Mindy Bernstein, executive director of the Coyote Task Force, a local behavioral health agency, landed in Tucson in 1976. She wasn’t sure then what her path would be, but she never imagined a career in mental health advocacy.
“I’ve been working in public behavioral health since 1986,” Bernstein told the AJP. “I’ve watched the trends. I’ve seen the changes and transitions that new medications made in people’s lives.” Back in the ’80s, she started to understand her own childhood trauma. “I’ve been on my own healing journey ever since.”
While she was working at a Kino Hospital pilot program, she recalls, it was clear many suffered from childhood trauma. Bernstein, 59, who receives treatment for depression, had “a very stressful childhood. I lived on a chicken farm in New York State” as a young child, she says. In 1958 her family, which included her two sisters, moved to Fontana, Calif., where her father established another chicken farm. “We were raised as Reconstructionist Jews in the early 1960s. We had conversations about Judaism. Tikkun olam (repairing the world) was stressed. Progressive causes like the ACLU [American Civil Liberties Union] were very much a part of our life. I identify my work now as my way of being Jewish. We always had Friday night Shabbat dinner and celebrated the Jewish holidays but were never devoutly spiritual.” Her parents chose to make aliyah in 1969.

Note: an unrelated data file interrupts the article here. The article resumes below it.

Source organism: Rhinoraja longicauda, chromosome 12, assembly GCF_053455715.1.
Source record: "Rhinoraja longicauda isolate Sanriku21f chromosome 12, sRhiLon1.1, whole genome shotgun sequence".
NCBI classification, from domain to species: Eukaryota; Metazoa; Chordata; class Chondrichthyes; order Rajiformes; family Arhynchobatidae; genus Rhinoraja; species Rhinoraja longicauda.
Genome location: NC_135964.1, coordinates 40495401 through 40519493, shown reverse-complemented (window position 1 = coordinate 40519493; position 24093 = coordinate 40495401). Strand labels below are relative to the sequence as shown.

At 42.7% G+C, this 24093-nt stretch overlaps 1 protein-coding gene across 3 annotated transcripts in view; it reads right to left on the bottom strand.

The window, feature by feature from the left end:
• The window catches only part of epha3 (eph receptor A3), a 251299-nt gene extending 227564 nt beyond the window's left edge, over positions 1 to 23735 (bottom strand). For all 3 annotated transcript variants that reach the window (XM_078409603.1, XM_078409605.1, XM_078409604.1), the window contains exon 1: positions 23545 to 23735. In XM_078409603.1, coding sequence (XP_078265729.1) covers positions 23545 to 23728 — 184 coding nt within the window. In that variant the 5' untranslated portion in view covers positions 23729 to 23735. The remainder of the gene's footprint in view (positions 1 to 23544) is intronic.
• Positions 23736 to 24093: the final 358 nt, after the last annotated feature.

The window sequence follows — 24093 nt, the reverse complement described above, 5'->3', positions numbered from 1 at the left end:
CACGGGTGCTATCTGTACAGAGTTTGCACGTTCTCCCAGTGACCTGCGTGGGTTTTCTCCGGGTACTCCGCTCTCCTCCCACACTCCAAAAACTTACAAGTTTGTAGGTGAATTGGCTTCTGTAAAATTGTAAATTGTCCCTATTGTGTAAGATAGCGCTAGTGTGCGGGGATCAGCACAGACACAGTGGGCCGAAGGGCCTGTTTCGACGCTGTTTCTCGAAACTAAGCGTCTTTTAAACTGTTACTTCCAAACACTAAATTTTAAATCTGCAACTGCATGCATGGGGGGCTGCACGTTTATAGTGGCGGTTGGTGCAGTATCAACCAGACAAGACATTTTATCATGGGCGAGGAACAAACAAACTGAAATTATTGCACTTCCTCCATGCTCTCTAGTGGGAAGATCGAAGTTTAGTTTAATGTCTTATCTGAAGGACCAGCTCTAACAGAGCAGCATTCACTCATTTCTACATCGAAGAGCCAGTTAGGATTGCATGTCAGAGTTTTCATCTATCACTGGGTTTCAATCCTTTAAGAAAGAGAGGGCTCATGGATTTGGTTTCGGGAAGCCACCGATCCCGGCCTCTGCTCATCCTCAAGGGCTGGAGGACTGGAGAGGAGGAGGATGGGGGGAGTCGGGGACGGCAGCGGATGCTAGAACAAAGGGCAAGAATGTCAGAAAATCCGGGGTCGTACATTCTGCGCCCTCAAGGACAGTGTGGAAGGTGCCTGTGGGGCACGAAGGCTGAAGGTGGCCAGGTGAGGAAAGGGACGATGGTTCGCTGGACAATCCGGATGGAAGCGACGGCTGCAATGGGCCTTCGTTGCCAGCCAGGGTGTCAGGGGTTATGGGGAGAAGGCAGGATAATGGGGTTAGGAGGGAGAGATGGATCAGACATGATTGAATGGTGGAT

“I attended high school in Israel and followed a boyfriend to Tucson,” says Bernstein, who then attended Pima Community College where she earned two associate’s degrees. She was the first student in a pilot project in rehabilitation counseling at the University of Arizona, where she earned her bachelor’s and master’s degrees. “I didn’t think I was smart enough to be a vet or a marine biologist or talented enough to be an actress, but I connected well with other damaged people,” she says. “I was bullied as a child. I empathized with others who had a tough time.”